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“You’ve got to think about the consequences of things,” (Congressman James) Clyburn said. “[If] you start handing out two years of free college at public institutions are you ready for all the black, private HBCUs to close down? That’s what’s going to happen,” Clyburn said.

“Tougaloo College in Mississippi will be closed if you can go to Jackson State for free,” he said.

The Georgetown University Center for Education and the Workforce today released a speculative report on the impact of Clinton’s free community college proposal, and suggests that HBCUs could be among a group of open-access institutions which could benefit from a dramatic increase in student enrollees who otherwise would not have considered college — about 22 percent — while private school enrollment would decrease by about 7–15 percent.

The Georgetown Center would expect selective institutions to fill first. State flagships and the most selective publics would experience a surge in applicants, but could become even more selective by turning more prospective students away. The most selective colleges and universities would have their pick of the most qualified and highest achievement students from their expanded pool of applicants. Then, the mid-tier public universities would have their pick of the students who were well-qualified but couldn’t get into the flagships.

The result is that, in a cascading effect, less qualified candidates would get bumped down the chain into less-selective and open-access colleges. California’s three-tiered public university system has demonstrated this effect for years, and we would expect it to be mirrored in other states.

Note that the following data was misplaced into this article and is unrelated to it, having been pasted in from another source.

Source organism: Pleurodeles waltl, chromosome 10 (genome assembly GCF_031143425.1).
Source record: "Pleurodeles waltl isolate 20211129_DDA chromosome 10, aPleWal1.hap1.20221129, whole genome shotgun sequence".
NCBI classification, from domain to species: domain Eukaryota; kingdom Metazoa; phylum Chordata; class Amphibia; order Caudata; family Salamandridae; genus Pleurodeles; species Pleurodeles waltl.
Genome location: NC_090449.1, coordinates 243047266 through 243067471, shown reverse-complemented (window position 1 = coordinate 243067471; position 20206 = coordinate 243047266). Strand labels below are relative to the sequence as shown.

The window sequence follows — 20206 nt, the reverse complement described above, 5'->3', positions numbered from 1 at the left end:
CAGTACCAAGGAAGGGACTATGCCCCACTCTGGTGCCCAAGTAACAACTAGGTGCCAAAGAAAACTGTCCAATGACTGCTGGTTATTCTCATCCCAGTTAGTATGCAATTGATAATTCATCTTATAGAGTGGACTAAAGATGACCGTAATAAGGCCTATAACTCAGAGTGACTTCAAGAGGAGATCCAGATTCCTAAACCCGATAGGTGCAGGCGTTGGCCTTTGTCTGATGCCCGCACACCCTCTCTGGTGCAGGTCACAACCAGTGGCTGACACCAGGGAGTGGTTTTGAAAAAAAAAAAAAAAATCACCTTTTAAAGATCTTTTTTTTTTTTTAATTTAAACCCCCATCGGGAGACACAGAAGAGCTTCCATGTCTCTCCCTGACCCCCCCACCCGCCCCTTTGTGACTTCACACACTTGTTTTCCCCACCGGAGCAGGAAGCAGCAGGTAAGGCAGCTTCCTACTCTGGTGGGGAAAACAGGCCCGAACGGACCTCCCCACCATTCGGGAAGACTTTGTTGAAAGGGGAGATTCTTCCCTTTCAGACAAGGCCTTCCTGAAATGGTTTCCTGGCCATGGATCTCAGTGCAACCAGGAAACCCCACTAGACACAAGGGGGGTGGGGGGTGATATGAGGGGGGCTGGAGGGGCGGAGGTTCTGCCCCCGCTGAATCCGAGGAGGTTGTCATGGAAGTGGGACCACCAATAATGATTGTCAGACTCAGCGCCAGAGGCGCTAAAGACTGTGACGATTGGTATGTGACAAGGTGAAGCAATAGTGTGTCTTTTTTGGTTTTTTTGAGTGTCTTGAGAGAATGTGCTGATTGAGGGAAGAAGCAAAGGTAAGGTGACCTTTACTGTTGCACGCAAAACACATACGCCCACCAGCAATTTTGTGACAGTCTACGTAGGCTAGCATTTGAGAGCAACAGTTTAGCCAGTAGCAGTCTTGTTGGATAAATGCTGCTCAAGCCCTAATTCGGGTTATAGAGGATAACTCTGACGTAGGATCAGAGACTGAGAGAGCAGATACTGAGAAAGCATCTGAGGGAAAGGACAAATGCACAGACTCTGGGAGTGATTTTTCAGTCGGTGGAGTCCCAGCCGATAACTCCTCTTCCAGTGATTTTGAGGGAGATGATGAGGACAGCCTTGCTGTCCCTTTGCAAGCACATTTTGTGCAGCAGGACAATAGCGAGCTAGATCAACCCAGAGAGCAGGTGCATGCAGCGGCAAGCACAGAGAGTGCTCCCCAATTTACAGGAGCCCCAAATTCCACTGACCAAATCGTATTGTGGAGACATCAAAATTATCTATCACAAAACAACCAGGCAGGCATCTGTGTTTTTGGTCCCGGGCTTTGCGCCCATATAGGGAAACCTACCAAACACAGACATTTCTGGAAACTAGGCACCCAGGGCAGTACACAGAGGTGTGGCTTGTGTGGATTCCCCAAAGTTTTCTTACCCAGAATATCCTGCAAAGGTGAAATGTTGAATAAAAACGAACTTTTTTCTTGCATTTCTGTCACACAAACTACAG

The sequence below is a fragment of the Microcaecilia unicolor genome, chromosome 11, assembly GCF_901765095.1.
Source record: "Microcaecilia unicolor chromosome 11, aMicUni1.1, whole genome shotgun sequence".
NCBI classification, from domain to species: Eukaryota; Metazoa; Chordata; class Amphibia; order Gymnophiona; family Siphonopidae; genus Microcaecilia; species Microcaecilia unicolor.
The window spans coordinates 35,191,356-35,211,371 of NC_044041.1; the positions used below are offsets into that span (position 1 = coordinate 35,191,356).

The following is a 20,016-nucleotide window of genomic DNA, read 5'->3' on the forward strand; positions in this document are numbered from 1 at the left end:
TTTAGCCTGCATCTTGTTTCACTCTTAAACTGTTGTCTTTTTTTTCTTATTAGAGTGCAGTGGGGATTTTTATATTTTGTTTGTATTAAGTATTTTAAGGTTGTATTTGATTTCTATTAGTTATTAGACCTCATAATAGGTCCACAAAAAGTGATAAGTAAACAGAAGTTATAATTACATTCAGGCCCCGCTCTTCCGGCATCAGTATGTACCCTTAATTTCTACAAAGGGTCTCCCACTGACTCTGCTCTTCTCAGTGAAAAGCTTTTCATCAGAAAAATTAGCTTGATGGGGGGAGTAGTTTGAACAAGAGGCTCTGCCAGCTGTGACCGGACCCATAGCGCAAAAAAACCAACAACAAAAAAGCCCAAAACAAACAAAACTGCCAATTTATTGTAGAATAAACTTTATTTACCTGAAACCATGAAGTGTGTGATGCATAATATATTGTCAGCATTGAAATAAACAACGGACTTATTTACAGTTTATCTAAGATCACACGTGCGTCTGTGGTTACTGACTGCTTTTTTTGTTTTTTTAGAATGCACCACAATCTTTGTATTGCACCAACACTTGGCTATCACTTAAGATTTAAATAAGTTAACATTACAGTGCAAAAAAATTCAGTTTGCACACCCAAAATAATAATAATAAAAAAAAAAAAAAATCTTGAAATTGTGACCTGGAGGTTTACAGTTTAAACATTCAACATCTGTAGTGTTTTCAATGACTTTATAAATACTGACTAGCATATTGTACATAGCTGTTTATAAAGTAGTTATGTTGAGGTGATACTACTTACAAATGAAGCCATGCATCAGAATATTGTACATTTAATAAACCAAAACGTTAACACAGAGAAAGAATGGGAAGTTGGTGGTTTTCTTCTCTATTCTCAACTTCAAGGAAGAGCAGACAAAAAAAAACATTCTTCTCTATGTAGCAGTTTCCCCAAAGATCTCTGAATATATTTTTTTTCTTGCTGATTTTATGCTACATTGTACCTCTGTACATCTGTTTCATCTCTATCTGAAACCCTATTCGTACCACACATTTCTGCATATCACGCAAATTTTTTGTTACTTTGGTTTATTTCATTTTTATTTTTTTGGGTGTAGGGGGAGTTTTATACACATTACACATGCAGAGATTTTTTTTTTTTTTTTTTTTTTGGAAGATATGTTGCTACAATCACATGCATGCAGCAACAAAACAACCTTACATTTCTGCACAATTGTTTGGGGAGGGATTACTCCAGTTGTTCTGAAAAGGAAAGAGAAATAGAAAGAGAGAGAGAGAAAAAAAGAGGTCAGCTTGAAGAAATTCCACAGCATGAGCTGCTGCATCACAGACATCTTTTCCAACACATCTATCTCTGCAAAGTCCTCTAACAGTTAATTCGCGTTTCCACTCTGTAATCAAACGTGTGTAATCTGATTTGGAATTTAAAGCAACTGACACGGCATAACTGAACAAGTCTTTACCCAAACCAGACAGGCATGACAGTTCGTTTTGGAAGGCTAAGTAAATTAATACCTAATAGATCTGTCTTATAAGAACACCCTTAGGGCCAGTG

In either case, some large public HBCUs would benefit while other private black colleges would close under the impact of losing between 100–300 students almost instantly.

The Final Analysis

In the end, it is up to HBCU leaders, alumni and students to become more engaged in the rule making process and the culture of higher education, to be mindful of how policies enacted today will impact our schools tomorrow.

There is a reason that changes to student loans, accreditation and an entire segment of higher education has taken place in just five years — the country cannot bear its citizens being buried under more than $1 trillion in student loan debt and survive.

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If too much loan debt holds back too many people from buying cars and homes, starting businesses or sending children to college, then several industries will collapse. There will be no qualified workforce, the country will fall behind in innovation for national defense, commercial technology and medical research.

And poverty will rage out of control, specifically for black folks and other racial and ethnic minorities.

Two major for-profit colleges have closed in the last six months. If schools with hundreds of thousands of students and hundreds of millions in the bank can be taken out by the federal government before Labor Day, what can they do to historically black colleges and universities?